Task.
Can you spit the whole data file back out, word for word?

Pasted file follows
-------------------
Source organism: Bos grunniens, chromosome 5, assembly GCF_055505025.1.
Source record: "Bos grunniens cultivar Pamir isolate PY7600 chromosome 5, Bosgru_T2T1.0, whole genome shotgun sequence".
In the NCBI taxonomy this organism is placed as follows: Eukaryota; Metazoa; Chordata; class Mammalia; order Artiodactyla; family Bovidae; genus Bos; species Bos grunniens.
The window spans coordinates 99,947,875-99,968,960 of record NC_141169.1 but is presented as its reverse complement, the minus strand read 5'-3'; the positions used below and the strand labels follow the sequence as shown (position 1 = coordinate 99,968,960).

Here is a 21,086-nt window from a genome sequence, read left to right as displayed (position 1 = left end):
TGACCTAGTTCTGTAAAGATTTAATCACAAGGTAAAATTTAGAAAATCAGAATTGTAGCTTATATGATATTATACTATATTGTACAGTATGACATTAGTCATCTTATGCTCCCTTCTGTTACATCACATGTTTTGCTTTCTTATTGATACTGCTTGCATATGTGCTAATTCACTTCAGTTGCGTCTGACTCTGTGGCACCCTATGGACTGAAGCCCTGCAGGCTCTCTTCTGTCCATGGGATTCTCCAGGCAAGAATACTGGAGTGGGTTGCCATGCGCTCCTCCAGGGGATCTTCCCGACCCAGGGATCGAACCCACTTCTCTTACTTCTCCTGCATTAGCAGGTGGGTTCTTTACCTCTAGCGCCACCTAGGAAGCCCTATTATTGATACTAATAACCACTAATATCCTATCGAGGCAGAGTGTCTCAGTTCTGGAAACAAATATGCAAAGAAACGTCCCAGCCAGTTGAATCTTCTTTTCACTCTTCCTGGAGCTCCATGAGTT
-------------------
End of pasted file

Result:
Source organism: Bos grunniens, chromosome 5, assembly GCF_055505025.1.
Source record: "Bos grunniens cultivar Pamir isolate PY7600 chromosome 5, Bosgru_T2T1.0, whole genome shotgun sequence".
In the NCBI taxonomy this organism is placed as follows: Eukaryota; Metazoa; Chordata; class Mammalia; order Artiodactyla; family Bovidae; genus Bos; species Bos grunniens.
The window spans coordinates 99,947,875-99,968,960 of record NC_141169.1 but is presented as its reverse complement, the minus strand read 5'-3'; the positions used below and the strand labels follow the sequence as shown (position 1 = coordinate 99,968,960).

Here is a 21,086-nt window from a genome sequence, read left to right as displayed (position 1 = left end):
TGACCTAGTTCTGTAAAGATTTAATCACAAGGTAAAATTTAGAAAATCAGAATTGTAGCTTATATGATATTATACTATATTGTACAGTATGACATTAGTCATCTTATGCTCCCTTCTGTTACATCACATGTTTTGCTTTCTTATTGATACTGCTTGCATATGTGCTAATTCACTTCAGTTGCGTCTGACTCTGTGGCACCCTATGGACTGAAGCCCTGCAGGCTCTCTTCTGTCCATGGGATTCTCCAGGCAAGAATACTGGAGTGGGTTGCCATGCGCTCCTCCAGGGGATCTTCCCGACCCAGGGATCGAACCCACTTCTCTTACTTCTCCTGCATTAGCAGGTGGGTTCTTTACCTCTAGCGCCACCTAGGAAGCCCTATTATTGATACTAATAACCACTAATATCCTATCGAGGCAGAGTGTCTCAGTTCTGGAAACAAATATGCAAAGAAACGTCCCAGCCAGTTGAATCTTCTTTTCACTCTTCCTGGAGCTCCATGAGTT